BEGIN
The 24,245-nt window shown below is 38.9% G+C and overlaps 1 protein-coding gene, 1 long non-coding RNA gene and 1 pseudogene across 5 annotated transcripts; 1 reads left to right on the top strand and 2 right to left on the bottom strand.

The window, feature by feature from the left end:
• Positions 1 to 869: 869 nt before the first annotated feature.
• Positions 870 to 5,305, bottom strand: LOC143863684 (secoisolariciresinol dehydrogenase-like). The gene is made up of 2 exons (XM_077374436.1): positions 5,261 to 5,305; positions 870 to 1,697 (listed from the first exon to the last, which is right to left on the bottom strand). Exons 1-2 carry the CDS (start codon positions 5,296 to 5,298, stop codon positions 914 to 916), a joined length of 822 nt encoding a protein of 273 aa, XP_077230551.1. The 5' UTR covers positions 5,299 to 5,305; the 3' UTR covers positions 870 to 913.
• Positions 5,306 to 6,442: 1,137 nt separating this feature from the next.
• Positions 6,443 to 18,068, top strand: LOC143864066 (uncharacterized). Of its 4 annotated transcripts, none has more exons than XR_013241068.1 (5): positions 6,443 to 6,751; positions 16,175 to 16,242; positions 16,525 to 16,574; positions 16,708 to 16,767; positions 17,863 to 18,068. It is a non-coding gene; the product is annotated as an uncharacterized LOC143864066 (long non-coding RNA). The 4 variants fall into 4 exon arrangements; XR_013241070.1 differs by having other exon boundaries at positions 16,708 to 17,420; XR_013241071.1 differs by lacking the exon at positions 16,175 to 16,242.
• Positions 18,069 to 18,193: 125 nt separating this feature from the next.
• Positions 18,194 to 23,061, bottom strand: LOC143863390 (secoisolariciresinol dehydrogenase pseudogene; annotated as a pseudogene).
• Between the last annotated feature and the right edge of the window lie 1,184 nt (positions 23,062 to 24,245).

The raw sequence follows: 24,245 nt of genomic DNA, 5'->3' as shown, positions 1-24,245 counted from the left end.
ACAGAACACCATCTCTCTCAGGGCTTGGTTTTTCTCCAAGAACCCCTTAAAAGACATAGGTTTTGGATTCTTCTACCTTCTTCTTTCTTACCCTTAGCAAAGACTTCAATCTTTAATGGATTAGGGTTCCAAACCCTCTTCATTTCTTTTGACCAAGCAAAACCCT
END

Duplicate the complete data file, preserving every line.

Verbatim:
The 24,245-nt window shown below is 38.9% G+C and overlaps 1 protein-coding gene, 1 long non-coding RNA gene and 1 pseudogene across 5 annotated transcripts; 1 reads left to right on the top strand and 2 right to left on the bottom strand.

The window, feature by feature from the left end:
• Positions 1 to 869: 869 nt before the first annotated feature.
• Positions 870 to 5,305, bottom strand: LOC143863684 (secoisolariciresinol dehydrogenase-like). The gene is made up of 2 exons (XM_077374436.1): positions 5,261 to 5,305; positions 870 to 1,697 (listed from the first exon to the last, which is right to left on the bottom strand). Exons 1-2 carry the CDS (start codon positions 5,296 to 5,298, stop codon positions 914 to 916), a joined length of 822 nt encoding a protein of 273 aa, XP_077230551.1. The 5' UTR covers positions 5,299 to 5,305; the 3' UTR covers positions 870 to 913.
• Positions 5,306 to 6,442: 1,137 nt separating this feature from the next.
• Positions 6,443 to 18,068, top strand: LOC143864066 (uncharacterized). Of its 4 annotated transcripts, none has more exons than XR_013241068.1 (5): positions 6,443 to 6,751; positions 16,175 to 16,242; positions 16,525 to 16,574; positions 16,708 to 16,767; positions 17,863 to 18,068. It is a non-coding gene; the product is annotated as an uncharacterized LOC143864066 (long non-coding RNA). The 4 variants fall into 4 exon arrangements; XR_013241070.1 differs by having other exon boundaries at positions 16,708 to 17,420; XR_013241071.1 differs by lacking the exon at positions 16,175 to 16,242.
• Positions 18,069 to 18,193: 125 nt separating this feature from the next.
• Positions 18,194 to 23,061, bottom strand: LOC143863390 (secoisolariciresinol dehydrogenase pseudogene; annotated as a pseudogene).
• Between the last annotated feature and the right edge of the window lie 1,184 nt (positions 23,062 to 24,245).

The raw sequence follows: 24,245 nt of genomic DNA, 5'->3' as shown, positions 1-24,245 counted from the left end.
ACAGAACACCATCTCTCTCAGGGCTTGGTTTTTCTCCAAGAACCCCTTAAAAGACATAGGTTTTGGATTCTTCTACCTTCTTCTTTCTTACCCTTAGCAAAGACTTCAATCTTTAATGGATTAGGGTTCCAAACCCTCTTCATTTCTTTTGACCAAGCAAAACCCT